Confessions of a Bilingual: Language, Emotions, and Being Understood
I curse. What can I tell you. I try not to do it in truly inappropriate situations.
I speak two languages. This gives me multiple ways to be profane. I don’t consciously choose, but if I had to break it down, I’d say my saucy tongue forks along the following lines: In situations of frustration, annoyance, disappointment, or disbelief, I curse in French. Anything involving deep anger or physical danger brings out my inner New Jersey.
The guy next to me in the subway is screaming into his phone? Putain!
A good friend is in trouble? Merde.
I’m flying down the street on my bike and someone in a parked car opens their door in my path? Jesus fucking Christ!
I learned bits of Polish as a child and had 8 years of Spanish classes, but French is the foreign language I’ve kept, and learning it was (and is) my strongest experience of bilingualism – and when I say bilingual, I’m referring to someone who clearly has a native tongue, and has learned a second language, not those lucky ducks who grow up speaking two languages and are equally comfortable with both.
Speaking a second language, at least for me, is like ferreting for something in your bag or pocket while wearing gloves. The better you know the language, the thinner the gloves; but no matter how proficient you are, there’s always something between you and the object. You can feel approximately, but the subtleties escape you and you’re always groping ever-so-slightly – grasping things without entirely feeling them.
This brings a kind of distance to your experience. In fact, scientists have researched what they call “disembodied bilingual language” and its relationship to emotion. They conclude that bilinguals show less emotion when using their second language, and are more likely to ignore or misunderstand the emotional import of a situation when making decisions or analyzing situations. This may be because the emotion does not get processed in the same way with the second language, or because speaking in a foreign language seems to release the speaker from social norms or limitations associated with their native language.
I concur: a second language can be a heady means of reinventing yourself. Sometimes when I speak French, it’s as though I’m sending out a surrogate from some other part of me who can say things that my native self cannot or dare not utter. The words, and the emotions behind them, are slightly unreal. But as researchers have noted, that can also lead to misunderstandings when assessing a situation.
In my early days in Paris, desperate for work, I found an ad for what was ostensibly a modeling job. I read it aloud to a friend who knit her eyebrows and looked uncomfortable. “How do you feel about that part where he’s looking for someone ‘un petit peu soumise’?” she asked. I shrugged. I sort of knew what soumise meant, but there was a disconnect, and I convinced myself the employer wanted someone who was “a little harried,” which I certainly was. For some reason my friend did not set me straight, and I actually went to meet the guy – at a café, thank God. My folly was clear as soon as I laid eyes on him: an older man in mirrored sunglasses and a thick-lipped smile who looked like a lascivious version of my Uncle Eddie. We had a brief, surreal conversation in French while I stared at my Perrier and learned, definitively, that soumise does indeed mean “submissive.”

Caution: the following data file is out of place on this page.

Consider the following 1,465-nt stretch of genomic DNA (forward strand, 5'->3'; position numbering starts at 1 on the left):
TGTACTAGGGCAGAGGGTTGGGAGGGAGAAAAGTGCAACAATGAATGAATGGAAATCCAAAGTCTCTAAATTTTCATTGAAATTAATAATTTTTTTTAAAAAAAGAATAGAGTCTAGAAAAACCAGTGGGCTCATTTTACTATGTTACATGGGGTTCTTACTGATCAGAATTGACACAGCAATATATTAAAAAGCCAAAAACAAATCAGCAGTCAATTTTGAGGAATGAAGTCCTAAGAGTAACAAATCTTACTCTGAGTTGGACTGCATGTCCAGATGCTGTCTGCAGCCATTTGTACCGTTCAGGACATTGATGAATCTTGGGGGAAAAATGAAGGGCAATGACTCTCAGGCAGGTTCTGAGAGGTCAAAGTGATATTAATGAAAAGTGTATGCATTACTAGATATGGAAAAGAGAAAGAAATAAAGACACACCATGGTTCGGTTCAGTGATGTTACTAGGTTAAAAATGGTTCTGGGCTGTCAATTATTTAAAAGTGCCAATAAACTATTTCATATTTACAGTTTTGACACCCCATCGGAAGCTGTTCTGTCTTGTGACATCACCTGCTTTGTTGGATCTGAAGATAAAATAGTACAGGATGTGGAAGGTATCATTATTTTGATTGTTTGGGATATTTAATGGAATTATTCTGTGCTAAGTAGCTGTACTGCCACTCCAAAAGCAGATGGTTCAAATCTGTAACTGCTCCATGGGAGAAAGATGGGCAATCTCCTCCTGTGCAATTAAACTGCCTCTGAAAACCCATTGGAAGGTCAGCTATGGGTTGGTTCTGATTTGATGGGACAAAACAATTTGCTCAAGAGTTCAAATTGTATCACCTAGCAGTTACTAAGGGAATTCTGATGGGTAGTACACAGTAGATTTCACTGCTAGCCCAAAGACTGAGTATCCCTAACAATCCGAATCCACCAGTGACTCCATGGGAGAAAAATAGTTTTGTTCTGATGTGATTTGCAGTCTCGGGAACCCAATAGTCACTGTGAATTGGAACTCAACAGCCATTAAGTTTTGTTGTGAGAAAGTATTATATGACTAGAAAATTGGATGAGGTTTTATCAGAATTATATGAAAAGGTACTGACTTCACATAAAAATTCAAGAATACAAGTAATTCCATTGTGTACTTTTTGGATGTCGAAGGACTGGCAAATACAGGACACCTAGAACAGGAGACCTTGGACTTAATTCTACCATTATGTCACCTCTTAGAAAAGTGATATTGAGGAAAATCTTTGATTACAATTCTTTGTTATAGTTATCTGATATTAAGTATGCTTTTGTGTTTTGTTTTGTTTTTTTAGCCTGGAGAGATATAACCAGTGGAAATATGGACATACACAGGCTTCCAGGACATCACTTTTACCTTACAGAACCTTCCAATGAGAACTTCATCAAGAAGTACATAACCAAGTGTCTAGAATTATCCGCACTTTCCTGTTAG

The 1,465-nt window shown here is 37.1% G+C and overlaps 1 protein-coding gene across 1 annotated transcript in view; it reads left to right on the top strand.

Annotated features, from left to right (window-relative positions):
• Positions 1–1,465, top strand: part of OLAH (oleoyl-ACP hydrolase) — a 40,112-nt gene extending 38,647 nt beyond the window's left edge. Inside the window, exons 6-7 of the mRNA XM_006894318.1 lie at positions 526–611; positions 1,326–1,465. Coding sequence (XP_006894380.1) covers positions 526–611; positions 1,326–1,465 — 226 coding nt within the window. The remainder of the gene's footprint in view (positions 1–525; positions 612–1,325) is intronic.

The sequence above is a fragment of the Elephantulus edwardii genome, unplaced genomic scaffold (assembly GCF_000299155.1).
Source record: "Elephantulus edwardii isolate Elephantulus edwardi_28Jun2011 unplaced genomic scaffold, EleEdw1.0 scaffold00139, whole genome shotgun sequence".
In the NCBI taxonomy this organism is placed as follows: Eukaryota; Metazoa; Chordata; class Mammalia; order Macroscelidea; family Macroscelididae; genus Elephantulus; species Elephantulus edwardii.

Freedom and detachment
So the second-language surrogate I’m sending out might be daring, but that freedom may come with an ever-so-slight detachment from reality and my own emotions. When a French-speaking client has a breakthrough – a deep breath into the rib cage, the letting-go of a contracted shoulder, the release of a long-held emotion – my enthusiasm usually bursts forth in English. Exactly. Great. Yesssss. And when something particularly intense comes up in a session with a bilingual client, I encourage them to express it in their native language. The difference in their bodies is palpable. In the second language, the emotion is almost recounted; there’s a kind of neatness about it, however sincere its expression. In the native language, the whole body gets behind the emotion. I marvel at the additional release and physical intensity people experience when they swear in Swedish or voice their sorrow in Hebrew.
A second language is a fabulous workout for the brain, and comes with all manner of perks. There is fairly conclusive evidence that bilinguals have a higher capacity to remember, focus, and concentrate than monolinguals; are more cognitively creative and mentally flexible; are likely to experience later onset of Alzheimer’s and dementia; and are more perceptive of their surroundings. But it’s a double-edged sword. There are the health benefits, the expanded horizons, the sweet liberty of re-inventing yourself – but also the risk of loneliness, of being misunderstood, of never being grasped by bare fingers in your dark pocket, never being recognized or entirely felt.
I was once in love with a Frenchman. We spoke only French together. It was satisfying to be able to conduct an intimate relationship in another language; it was thrilling to hear his exotic words of love. Yet somewhere I felt it: the constant concession to being less precise, to making do without my full range of expression, to foregoing subtlety – and, often, my sense of humor. Once, and only once, I asked why we couldn’t speak English sometimes, since he understood and spoke it fairly well. “Why would we do that,” he said matter-of-factly in his native tongue. “You speak perfectly good French.”
Oui. Et merde.
Elaine Konopka is the founder of The Attentive Body in Paris, offering private sessions in attention-based bodywork, breath coaching, and pain management. Her latest series of workshops combine conscious breathing and expressive writing to explore life’s juicy themes. Join her on June 25th for Sunday Labs: Second Soul.